My Two Census

Formerly the non-partisan watchdog of the 2010 US Census, and currently an opinion blog that covers all things political, media, foreign policy, globalization, and culture…but sometimes returning to its census/demographics roots.

Archive for May, 2010

2010 Census workers can’t report child abuse…

Tuesday, May 11th, 2010

NBC Miami shares the following:

The government’s census workers are out and about in South Florida neighborhoods and beyond, going door to door and being invited into homes, but a little-known law is being criticized by local child advocates.

Under the law, census workers can’t say anything about or report sex abuse, child abuse, or any type of abuse of kids they may get a whiff of while visiting a home.

In fact, Federal law not only prohibits them from speaking out, but anyone who does could get a $5,000 fine and five years in jail if they do.

Census Workers Can’t Report Child Abuse

Census Workers Can't Report Child  Abuse

WATCH

Census Workers Can’t Report Child Abuse

In Florida, teachers, doctors, nurses, the clergy, and law enforcement officers must report child abuse when they see it.

Lissette Labrousse, attorney with Legal Services of Greater Miami, said there’s a reason for the law.

“The Federal law is designed to have people come forward and speak to census workers without fear,” said Labrousse. “Under the law it is required that the census worker keep everything confidential, they cannot release any information to any government agency.”

The census told NBCMiami that it’s very unlikely one of its workers would run across abuse, but if they did the law stops them from reporting it.

But child advocates claim the law hurts their efforts to get the public to come forward anytime children are being abused.

Trudy Novicki, Executive Director at Miami‘s Kristi House, which provides counseling for about 750 abused kids each year, said she called the Census Bureau when she was told of the law.

So the Census Bureau won’t pay for toilet paper in New York but will pay to rent out a radical mosque in Virginia?

Tuesday, May 11th, 2010

UPDATE: The Census Bureau’s Public Information Office told me:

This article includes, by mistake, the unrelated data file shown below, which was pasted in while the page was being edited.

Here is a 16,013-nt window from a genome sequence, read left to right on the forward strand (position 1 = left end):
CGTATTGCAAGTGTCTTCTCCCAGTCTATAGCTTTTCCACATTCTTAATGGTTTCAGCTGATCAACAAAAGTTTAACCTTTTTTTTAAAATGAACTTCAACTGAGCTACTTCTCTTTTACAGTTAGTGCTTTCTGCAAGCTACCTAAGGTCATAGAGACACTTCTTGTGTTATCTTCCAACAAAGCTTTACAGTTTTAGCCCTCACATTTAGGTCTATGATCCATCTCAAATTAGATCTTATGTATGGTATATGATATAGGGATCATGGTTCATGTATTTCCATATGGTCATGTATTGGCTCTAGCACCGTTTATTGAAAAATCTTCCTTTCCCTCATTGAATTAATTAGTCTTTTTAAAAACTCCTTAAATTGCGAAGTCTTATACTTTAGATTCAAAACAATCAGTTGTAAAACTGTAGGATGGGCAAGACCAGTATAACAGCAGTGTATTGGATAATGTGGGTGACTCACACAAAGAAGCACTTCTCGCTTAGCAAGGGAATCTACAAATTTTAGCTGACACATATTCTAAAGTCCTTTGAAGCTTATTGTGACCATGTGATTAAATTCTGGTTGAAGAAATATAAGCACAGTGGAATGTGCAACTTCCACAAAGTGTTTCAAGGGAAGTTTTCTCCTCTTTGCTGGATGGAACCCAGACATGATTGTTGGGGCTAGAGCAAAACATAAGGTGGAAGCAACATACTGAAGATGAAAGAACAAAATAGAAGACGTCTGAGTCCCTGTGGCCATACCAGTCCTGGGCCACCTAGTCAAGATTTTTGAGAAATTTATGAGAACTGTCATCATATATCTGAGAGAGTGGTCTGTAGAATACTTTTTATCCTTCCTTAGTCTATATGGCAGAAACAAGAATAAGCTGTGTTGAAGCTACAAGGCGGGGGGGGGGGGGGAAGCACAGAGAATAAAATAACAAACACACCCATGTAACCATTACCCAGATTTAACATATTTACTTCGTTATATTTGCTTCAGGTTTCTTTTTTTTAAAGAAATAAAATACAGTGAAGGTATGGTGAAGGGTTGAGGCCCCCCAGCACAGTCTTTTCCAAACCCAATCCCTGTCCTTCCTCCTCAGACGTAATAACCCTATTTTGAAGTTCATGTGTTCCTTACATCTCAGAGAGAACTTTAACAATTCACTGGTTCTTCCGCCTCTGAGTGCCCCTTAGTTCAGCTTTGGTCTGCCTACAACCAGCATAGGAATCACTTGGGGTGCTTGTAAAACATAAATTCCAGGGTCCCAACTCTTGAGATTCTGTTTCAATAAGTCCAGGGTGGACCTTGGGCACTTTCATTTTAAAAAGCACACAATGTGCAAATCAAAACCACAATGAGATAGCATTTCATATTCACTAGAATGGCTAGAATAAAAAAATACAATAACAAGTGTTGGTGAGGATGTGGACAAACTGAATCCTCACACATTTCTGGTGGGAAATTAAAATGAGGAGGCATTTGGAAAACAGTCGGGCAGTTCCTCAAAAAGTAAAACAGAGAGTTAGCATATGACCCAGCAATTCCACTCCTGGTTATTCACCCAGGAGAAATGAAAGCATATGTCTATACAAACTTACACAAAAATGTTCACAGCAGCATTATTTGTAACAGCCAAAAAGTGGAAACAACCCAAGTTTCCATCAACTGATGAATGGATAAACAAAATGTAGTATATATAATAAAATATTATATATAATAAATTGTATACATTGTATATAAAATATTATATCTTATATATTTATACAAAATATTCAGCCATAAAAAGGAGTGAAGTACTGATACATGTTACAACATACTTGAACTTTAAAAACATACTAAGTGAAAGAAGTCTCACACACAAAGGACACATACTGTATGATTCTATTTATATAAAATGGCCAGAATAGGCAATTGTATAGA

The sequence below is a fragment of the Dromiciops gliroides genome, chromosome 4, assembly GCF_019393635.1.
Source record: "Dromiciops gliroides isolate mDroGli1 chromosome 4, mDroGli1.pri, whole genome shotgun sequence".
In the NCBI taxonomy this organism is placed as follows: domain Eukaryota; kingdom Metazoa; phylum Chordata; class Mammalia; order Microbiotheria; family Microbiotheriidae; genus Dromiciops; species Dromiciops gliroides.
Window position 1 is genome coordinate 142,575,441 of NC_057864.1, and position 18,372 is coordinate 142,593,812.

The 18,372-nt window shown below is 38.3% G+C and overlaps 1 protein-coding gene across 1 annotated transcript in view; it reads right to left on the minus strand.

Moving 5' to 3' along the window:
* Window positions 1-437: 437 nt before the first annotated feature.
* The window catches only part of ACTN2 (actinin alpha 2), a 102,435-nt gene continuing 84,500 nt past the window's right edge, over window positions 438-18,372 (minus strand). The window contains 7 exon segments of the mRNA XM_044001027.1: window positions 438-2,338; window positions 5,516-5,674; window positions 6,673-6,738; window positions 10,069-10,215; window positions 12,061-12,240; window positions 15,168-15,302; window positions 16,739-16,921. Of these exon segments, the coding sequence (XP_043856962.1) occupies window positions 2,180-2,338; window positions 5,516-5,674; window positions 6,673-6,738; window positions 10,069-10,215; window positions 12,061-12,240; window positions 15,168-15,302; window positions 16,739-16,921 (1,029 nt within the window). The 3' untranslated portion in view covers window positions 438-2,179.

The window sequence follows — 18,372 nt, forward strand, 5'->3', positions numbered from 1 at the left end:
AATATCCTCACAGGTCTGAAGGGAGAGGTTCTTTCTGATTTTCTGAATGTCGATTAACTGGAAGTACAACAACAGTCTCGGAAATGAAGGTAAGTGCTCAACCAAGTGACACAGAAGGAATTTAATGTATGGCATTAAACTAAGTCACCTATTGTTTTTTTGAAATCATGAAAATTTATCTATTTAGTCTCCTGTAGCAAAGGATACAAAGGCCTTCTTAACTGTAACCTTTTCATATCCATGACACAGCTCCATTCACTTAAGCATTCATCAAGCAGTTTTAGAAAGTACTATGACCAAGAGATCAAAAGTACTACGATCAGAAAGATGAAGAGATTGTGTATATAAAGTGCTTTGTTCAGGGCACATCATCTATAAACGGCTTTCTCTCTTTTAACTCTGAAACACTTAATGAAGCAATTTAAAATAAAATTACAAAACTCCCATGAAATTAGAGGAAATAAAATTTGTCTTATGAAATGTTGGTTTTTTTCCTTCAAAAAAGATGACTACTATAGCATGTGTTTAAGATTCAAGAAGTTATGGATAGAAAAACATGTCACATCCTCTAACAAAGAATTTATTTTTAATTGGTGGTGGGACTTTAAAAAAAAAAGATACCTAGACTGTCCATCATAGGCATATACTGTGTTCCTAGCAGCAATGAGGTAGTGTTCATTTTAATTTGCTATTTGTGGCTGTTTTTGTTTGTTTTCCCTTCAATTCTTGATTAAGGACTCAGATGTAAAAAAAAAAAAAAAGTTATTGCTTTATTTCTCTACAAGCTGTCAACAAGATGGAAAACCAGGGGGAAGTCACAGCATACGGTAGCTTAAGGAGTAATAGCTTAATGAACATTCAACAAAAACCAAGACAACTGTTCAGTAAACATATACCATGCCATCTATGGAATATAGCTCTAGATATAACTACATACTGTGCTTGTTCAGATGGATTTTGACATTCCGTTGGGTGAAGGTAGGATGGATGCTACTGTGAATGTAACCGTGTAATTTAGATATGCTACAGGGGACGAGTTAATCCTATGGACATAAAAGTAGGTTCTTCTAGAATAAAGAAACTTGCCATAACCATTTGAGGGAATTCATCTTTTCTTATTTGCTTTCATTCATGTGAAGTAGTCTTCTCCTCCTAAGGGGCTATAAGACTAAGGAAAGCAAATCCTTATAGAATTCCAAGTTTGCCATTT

“Office leasings for the federal government are handled by the General Services Administration (GSA).  Lease payments for the Census Bureau’s Alexandria, Virginia office are made to Phillips Properties of Alexandria, Virginia.”

I’m looking for more details on this situation. I didn’t intend for the headline to appear like a mirror image of FOXNews, but if these claims are valid (the “toilet paper” in the headline is a reference to a piece I ran yesterday about New York), then FOXNews will probably soon be all over this story from AOL News:

By Chanan Tigay

(May 10) — The U.S. government is paying hundreds of thousands of dollars in rent to a Virginia mosque that law enforcement officials have identified as “a front for Hamas operatives,” according to a new report from an Islamic terrorism watchdog.

In preparation for the 2010 census, the General Services Administration leased office space throughout the country for the Census Bureau. According to the report by the nonprofit Investigative Project on Terrorism (IPT), one of those spaces is in an Alexandria, Va., building owned by the Dar Al-Hijrah Islamic Center.

Muslims fill up the driveway and pray after the mosque was full at  Dar Al Hijrah Islamic Center in Falls Church, Virginia, 2006.

Alex Wong, Getty Images
Worshippers pray in the driveway of the Dar Al-Hijrah Islamic Center, a Falls Church, Va.-based mosque.

The Falls Church, Va.-based mosque was once the home of radical cleric Anwar al-Awlaki, who has been linked to both Fort Hood gunman Nidal Malik Hasan and Christmas Day “underwear bomber” Umar Farouk Abdulmutallab, the IPT says.

According to the report, the lease contract, initially signed in 2008, is worth $582,026 for 25 months.

The IPT bases its claims about the mosque’s terrorist links on documents it obtained through the Freedom of Information Act. Those documents state “that Dar Al-Hijrah was ‘associated with Islamic extremists’ and was ‘operating as a front for Hamas operatives in U.S.’ ” and that “the mosque ‘has been linked to numerous individuals linked to terrorism financing,’ ” the IPT says.

It further quotes from a report, also obtained under FOIA, saying Dar Al-Hijrah “has been under numerous investigations for financing and proving (sic) aid and comfort to bad orgs and members.”

AOL News left phone messages seeking comment from both the General Services Administration and the Dar al-Hijrah Islamic Center, but they were not immediately returned.